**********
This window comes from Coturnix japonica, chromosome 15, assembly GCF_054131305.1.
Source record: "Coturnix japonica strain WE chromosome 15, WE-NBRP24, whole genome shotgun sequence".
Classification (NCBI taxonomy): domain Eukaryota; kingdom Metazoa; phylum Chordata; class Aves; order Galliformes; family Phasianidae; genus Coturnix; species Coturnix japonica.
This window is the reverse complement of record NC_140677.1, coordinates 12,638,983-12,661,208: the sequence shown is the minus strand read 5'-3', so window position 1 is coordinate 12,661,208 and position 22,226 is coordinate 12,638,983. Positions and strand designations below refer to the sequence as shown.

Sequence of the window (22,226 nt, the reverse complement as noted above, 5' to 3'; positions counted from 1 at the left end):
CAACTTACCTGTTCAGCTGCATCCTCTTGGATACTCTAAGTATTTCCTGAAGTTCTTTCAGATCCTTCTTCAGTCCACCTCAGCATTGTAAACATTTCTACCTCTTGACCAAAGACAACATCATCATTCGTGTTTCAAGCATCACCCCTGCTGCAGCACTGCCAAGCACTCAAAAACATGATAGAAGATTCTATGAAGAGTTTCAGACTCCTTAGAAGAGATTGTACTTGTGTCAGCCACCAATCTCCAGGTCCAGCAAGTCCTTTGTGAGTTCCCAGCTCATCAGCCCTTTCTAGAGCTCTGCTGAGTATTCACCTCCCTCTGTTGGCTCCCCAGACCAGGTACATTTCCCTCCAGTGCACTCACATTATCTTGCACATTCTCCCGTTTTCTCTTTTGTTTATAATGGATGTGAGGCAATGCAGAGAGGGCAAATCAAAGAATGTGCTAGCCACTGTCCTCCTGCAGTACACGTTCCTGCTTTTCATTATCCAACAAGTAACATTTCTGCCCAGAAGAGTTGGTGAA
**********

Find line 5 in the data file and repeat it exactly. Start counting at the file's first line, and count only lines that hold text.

Sequence of the window (22,226 nt, the reverse complement as noted above, 5' to 3'; positions counted from 1 at the left end):